Glycogen-autophagy: Molecular machinery and cellular mechanisms of glycophagy.
Koutsifeli P., Varma U., Daniels LJ., Annandale M., Li X., Neale JPH., Hayes S., Weeks KL., James S., Delbridge LMD., Mellor KM.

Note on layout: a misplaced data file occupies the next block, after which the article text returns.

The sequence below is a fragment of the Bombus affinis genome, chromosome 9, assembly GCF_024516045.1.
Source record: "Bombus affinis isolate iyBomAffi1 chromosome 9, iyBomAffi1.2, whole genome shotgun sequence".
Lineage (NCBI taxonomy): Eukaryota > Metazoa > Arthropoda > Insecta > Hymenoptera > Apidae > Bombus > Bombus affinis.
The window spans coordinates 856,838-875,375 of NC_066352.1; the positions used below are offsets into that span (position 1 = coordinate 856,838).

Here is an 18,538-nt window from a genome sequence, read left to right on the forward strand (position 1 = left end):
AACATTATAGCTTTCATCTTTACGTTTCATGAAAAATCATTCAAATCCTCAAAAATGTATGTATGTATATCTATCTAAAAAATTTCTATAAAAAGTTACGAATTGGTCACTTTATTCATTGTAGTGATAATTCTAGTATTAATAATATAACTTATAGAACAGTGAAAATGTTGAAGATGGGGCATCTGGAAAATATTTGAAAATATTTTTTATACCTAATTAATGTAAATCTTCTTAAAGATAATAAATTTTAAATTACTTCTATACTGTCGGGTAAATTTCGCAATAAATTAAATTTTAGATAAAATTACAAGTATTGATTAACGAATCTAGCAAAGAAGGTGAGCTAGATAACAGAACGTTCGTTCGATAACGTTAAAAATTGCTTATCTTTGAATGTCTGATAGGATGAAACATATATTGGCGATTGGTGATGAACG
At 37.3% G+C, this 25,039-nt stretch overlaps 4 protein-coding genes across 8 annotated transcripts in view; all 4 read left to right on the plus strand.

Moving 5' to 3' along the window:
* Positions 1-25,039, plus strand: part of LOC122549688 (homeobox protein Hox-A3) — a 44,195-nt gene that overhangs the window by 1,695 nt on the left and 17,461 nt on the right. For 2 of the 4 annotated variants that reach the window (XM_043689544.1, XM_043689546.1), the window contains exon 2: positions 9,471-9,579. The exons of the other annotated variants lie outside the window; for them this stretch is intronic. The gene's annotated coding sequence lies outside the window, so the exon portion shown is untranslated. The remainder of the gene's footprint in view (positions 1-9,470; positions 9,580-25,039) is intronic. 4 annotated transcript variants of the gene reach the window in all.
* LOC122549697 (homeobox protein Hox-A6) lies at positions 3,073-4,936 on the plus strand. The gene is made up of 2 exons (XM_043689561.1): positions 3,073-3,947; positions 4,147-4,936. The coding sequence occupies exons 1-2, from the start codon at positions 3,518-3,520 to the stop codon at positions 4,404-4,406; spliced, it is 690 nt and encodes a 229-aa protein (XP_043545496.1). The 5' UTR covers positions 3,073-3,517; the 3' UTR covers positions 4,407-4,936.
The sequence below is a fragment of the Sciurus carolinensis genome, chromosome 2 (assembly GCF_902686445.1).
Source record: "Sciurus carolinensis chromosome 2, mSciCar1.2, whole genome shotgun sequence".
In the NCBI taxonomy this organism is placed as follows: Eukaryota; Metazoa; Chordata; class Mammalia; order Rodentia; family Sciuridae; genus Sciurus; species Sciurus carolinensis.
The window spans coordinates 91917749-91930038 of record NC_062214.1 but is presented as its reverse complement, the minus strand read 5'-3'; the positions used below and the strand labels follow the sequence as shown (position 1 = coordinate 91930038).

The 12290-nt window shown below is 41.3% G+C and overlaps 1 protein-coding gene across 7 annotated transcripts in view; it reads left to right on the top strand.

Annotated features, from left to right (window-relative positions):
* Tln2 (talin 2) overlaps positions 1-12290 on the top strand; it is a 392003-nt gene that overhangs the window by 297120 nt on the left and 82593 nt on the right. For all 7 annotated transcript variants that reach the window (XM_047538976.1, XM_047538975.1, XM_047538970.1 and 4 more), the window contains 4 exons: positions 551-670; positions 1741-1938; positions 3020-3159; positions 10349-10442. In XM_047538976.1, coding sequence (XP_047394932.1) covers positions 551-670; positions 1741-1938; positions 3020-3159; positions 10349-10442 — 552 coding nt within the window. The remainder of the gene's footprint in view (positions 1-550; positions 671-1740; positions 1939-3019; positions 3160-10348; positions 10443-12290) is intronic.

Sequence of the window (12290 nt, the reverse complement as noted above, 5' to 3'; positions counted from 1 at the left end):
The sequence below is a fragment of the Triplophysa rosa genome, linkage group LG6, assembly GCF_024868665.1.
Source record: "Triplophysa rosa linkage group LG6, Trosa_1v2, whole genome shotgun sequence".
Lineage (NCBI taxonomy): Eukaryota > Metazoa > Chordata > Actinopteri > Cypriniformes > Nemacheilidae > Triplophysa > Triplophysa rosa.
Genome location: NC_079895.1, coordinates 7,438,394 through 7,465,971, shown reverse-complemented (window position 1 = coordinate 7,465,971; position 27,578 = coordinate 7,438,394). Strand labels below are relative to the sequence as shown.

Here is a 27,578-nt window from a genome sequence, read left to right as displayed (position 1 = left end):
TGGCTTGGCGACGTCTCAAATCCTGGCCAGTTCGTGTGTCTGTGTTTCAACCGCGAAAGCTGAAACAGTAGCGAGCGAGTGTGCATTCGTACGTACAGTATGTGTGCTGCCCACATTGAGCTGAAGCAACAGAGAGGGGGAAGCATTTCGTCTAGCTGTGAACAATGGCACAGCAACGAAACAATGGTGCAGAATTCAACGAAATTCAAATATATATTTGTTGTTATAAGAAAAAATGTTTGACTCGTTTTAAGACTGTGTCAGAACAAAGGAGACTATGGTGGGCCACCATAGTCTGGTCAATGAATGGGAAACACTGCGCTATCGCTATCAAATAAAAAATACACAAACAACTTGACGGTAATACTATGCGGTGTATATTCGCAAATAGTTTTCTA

Autophagy is an essential cellular process involving degradation of superfluous or defective macromolecules and organelles as a form of homeostatic recycling. Initially proposed to be a "bulk" degradation pathway, a more nuanced appreciation of selective autophagy pathways has developed in the literature in recent years. As a glycogen-selective autophagy process, "glycophagy" is emerging as a key metabolic route of transport and delivery of glycolytic fuel substrate. Study of glycophagy is at an early stage. Enhanced understanding of this major noncanonical pathway of glycogen flux will provide important opportunities for new insights into cellular energy metabolism. In addition, glycogen metabolic mishandling is centrally involved in the pathophysiology of several metabolic diseases in a wide range of tissues, including the liver, skeletal muscle, cardiac muscle, and brain. Thus, advances in this exciting new field are of broad multidisciplinary interest relevant to many cell types and metabolic states. Here, we review the current evidence of glycophagy involvement in homeostatic cellular metabolic processes and of molecular mediators participating in glycophagy flux. We integrate information from a variety of settings including cell lines, primary cell culture systems, ex vivo tissue preparations, genetic disease models, and clinical glycogen disease states.